This page has been started to commemorate the Parishioners of St Joseph and the English Martyrs who lost their lives in WW1 and who we remember each year on Remembrance Sunday as part of our ‘ There but not there’ project.
We extend our grateful thanks to their families who have kindly shared personal stories, memories and photographs of their loved ones so that we can learn more about the brave Men ‘behind the silhouettes’. We shall remember them….
Francis James Birdseye
Discovering more about Francis Birdseye in the way that we did, was either one of pure chance,coincidence or divine intervention and caused great excitement in the Parish Office! It is a story which we have been granted permission to share with you.
On Sunday 19th April 2020 during the Covid-19 lockdown, when all of our Churches were closed and Mass was celebrated via our Live stream service , a gentleman called Mr Martin Birdseye, who does not live in our parish, just happened to join our livestream and then wrote the below email of thanks to Fr Peter Harris .
Dear Father Peter,
Thank you for the Mass and for your thoughtful compassionate homily.
Following receipt of this short email and noting the rather unusual but familiar surname, we replied back to Mr Birdseye including the now infamous sentence…
‘I hope that you don’t mind me asking but, as your surname is quite unusual, I wondered if you happened to be a relation to ‘Francis Birdseye’ from our Parish, who we remember each year, as a young man who lost his life in WW1 ?’
Thank you. That is really interesting. I do have a family connection to Bishops Stortford. I suppose that’s why I picked it out when I looked up on the diocesan website to see where to ‘go to Mass’ yesterday.
My father, Laurence Birdseye, came from Bishops Stortford and sometimes we went there to visit our aunties. I never knew his parents, but I know his mother died in 1918 (I’ve assumed it was from the flu epidemic.) and his father died around 1944, maybe before I was born. I think that Francis Birdseye must have been my father’s uncle.
Francis was my father’s middle name so maybe it’s not surprising that I had a great uncle called Francis. That he is commemorated in that beautiful scroll seems truly wonderful to me. I shall copy this to my siblings who may well know more of the family background.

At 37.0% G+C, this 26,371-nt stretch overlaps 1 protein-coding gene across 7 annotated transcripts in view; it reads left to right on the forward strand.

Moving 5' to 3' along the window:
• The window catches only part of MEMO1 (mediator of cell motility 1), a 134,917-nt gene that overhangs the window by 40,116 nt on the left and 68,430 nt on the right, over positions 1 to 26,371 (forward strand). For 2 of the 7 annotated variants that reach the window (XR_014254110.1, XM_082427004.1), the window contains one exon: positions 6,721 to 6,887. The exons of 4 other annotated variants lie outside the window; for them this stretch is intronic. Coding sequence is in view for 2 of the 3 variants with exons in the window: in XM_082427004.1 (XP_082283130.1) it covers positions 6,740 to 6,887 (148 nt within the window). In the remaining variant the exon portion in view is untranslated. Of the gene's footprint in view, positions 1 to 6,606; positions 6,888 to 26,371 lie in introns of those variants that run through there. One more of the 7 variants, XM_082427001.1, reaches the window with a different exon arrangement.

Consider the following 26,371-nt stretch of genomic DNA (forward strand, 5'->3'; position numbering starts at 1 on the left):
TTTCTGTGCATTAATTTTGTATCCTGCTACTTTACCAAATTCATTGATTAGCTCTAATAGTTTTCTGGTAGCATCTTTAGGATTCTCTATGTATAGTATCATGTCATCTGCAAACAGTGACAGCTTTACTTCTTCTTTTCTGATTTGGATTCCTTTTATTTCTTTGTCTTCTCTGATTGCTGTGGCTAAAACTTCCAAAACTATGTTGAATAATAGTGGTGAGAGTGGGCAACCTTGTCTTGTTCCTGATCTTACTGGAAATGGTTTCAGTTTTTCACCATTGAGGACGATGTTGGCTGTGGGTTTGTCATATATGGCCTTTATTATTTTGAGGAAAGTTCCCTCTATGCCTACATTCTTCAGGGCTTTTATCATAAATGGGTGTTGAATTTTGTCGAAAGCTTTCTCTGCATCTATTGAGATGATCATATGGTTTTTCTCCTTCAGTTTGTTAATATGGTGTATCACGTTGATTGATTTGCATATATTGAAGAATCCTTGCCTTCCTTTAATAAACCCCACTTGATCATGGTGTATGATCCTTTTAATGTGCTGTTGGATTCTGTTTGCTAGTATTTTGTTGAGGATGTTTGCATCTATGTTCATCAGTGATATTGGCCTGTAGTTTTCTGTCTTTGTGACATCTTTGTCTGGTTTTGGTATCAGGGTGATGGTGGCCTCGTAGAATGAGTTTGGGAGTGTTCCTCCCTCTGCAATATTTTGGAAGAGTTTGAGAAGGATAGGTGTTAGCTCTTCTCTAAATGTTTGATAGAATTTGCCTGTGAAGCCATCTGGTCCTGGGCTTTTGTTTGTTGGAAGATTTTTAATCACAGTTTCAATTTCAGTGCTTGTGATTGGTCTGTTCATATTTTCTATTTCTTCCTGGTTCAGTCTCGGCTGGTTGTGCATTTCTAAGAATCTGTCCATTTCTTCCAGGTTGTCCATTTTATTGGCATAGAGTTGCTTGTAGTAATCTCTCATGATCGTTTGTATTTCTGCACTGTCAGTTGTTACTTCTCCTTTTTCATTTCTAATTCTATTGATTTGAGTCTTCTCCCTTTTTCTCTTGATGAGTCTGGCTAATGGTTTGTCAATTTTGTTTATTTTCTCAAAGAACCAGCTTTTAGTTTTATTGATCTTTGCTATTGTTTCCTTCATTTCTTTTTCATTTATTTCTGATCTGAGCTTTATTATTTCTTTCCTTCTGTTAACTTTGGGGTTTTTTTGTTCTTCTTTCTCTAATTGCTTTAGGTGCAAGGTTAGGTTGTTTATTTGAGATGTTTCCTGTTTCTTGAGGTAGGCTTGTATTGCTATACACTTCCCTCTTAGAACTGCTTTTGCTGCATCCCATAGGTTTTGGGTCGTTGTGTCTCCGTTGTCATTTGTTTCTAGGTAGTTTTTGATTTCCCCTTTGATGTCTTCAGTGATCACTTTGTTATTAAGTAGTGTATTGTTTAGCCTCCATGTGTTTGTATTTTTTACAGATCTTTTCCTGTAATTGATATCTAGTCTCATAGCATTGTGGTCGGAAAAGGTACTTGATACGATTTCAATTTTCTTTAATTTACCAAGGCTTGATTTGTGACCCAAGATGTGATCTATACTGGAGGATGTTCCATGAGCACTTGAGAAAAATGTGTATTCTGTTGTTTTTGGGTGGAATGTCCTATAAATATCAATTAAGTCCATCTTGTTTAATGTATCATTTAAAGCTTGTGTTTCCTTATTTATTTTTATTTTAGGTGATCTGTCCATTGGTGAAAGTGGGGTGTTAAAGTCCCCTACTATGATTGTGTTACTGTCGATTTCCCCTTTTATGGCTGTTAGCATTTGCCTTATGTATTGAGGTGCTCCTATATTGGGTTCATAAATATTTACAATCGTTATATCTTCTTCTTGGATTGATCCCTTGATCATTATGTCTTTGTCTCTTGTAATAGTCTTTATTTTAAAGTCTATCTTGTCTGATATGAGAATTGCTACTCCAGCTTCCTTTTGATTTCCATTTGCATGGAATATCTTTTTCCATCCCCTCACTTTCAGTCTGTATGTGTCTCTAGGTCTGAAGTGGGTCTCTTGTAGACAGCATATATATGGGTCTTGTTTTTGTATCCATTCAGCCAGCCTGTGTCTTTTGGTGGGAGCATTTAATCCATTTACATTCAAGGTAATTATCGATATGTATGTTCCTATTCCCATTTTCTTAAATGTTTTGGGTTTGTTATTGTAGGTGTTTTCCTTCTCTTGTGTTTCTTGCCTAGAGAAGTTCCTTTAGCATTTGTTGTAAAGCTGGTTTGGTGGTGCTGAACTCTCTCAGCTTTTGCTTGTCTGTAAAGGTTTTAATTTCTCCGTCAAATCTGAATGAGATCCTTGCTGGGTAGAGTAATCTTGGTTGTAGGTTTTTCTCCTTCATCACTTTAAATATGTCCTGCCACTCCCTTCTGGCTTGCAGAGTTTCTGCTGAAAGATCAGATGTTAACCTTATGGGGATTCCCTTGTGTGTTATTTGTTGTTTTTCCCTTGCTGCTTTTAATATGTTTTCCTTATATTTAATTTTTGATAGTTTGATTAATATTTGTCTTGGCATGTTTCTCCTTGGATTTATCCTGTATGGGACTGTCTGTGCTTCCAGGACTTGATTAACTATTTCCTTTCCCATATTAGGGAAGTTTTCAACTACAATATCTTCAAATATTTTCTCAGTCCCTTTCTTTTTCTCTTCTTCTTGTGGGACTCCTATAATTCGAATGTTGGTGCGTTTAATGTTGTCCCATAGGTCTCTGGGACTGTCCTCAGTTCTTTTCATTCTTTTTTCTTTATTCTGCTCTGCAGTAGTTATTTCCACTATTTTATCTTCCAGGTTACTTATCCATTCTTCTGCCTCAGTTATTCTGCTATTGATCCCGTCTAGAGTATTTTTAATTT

Thank you again, and Father Peter
We then waited for a response….. and were amazed at the amount of information which we then gratefully received from the Birdseye family.
Thank you for your interest in Francis James Birdseye. Yes, he was my Great Uncle, as confirmed in the message below from my Canadian brother-in-law Jim Ungrin. Some years ago Jim produced a marvellous 200 year history of the family which includes Francis James Birdseye. The relevant chapter is attached to this email. I also attach copies of other interesting things from Jim and my brother Greg:
– a memorial prayer card, possibly produced at your church,
– a photo of Francis in his uniform,
– a letter from his commanding officer (not complete),
– a family tree of Francis James (made yesterday by my sister Rose).
On the family tree you will also see the siblings of Francis: Thomas (my grandfather) and Mary, who were part of your parish for many years. My dad once told me he could remember his dad (Thomas) playing the church organ, very loudly. I wonder if that was also in your church. The last of the Stortford Birdseye’s was my Auntie Margaret (she died in 1983). Someone there might remember her.
From all this you can see that you have sparked a renewed family interest in my family, Thank you.
The below information and photographs are produced with the kind permission of the Birdseye Family
Francis James Birdseye
Extract from: The Birdseye History (~1785-2000) by Jim Ungrin
Francis James Birdseye (born 1882) was the middle of the three children. Details of his early life are scanty but sometime around 1905 he moved to Montreal in Canada. Recollections from his family are that he was a perfumer by profession. In Montreal he met Frances Fanning (born 1883) who had come to Canada from Enniscorthy, Ireland and they were married 1909. A son, Francis (Sonny) Birdseye was born in 1910. He was followed by three more children all of whom died as infants. They were: James (b 1912), Nelly (born 1913) and Patrick (born 1914).
With the outbreak of WWI the family decided to return to England. Francis joined the Canadian Over-Seas Expeditionary Force in Montreal on 24 April 1916. Curiously, his Attestation Papers lists a birth date of 10 December 1885, in disagreement with the usually- reliable “Bible Record” which gives a date of 10 December 1882. A check within the GRO records confirms the 1882 date (registration of birth in Q1 1883 at Islington, Vol 1b, Pg 371). It may well be that with the correct date, Francis would be 34 years old and he may have been concerned that he would not be acceptable because of his age.